How to Separate the Components of Ink

Darker colors contain more pigments.
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Ink chromatography, the process of separating ink, is a simple science experiment commonly found in K-12 science curricula. It can be useful in identifying unknown solutions as well. Through the submersion of chromatography paper into water, any sample of ink can be separated into its respective cyan, magenta, and yellow components. The water causes the ink molecules to "travel" up the paper strip. Depending on the mass of the molecule, various pigments will travel faster than others, causing the separation.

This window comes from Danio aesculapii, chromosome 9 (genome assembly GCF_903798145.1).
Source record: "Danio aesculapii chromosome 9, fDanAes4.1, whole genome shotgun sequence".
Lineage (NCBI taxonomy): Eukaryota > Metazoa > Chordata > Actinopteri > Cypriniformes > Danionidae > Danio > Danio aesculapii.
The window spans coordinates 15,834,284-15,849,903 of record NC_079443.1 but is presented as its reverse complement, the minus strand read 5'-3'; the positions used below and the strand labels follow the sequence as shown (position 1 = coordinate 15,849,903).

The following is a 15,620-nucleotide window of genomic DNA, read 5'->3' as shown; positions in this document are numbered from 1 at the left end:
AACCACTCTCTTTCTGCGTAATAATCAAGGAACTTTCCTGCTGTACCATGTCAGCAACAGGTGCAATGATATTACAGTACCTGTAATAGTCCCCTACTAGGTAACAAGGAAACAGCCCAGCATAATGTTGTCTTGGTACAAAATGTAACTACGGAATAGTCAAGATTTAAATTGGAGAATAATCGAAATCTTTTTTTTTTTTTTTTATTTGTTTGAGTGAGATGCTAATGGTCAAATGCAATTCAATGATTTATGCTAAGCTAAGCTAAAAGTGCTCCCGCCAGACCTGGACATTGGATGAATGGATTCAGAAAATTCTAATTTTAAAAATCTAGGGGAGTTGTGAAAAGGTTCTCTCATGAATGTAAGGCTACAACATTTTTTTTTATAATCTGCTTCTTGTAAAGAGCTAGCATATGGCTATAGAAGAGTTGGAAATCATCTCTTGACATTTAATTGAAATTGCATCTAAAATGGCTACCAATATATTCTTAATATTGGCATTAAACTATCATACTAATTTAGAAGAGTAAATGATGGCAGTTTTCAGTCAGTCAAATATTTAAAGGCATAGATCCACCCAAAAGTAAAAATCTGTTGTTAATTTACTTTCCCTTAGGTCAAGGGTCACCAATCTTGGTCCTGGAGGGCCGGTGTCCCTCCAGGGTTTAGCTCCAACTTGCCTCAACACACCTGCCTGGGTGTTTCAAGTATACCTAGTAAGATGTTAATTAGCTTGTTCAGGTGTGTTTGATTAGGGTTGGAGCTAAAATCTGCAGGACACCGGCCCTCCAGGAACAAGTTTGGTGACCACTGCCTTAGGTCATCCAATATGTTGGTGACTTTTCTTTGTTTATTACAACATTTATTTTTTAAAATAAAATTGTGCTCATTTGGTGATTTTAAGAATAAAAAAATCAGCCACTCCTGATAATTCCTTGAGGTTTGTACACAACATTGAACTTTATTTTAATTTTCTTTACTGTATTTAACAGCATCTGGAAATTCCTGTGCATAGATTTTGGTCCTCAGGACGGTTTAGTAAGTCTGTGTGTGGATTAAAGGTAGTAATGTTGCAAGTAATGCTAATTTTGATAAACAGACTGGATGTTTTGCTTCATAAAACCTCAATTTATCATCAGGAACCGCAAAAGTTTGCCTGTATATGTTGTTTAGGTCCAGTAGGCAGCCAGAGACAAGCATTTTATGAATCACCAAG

Cut the chromatography paper into sections measuring 12 cm by 2 cm if you do not have access to pre-made strips.

    Draw a pencil line across the strip 2 cm from the bottom.

    Dot a small, concentrated circle of ink on the center of the line.

    Pierce the base of the cork stopper with the paper clip. Attach the other end of the clip to the paper strip by piercing a hole through the end opposite of the pencil line.

    Fill the test tube with enough water to submerge the end of the strip without touching the pencil line or ink dot.

    Place the cork in the test tube with the strip hanging down.

    Remove the strip and place it on a flat surface. The ink will have separated into various pigments.

    Things You'll Need

    • Chromatography paper or strips
    • Pens, markers, or another source ink
    • Test tube
    • Cork stopper
    • Paper clip
    • Pencil
    • Water


    • If your ink does not separate, it may be a pure dye or alcohol-soluble.

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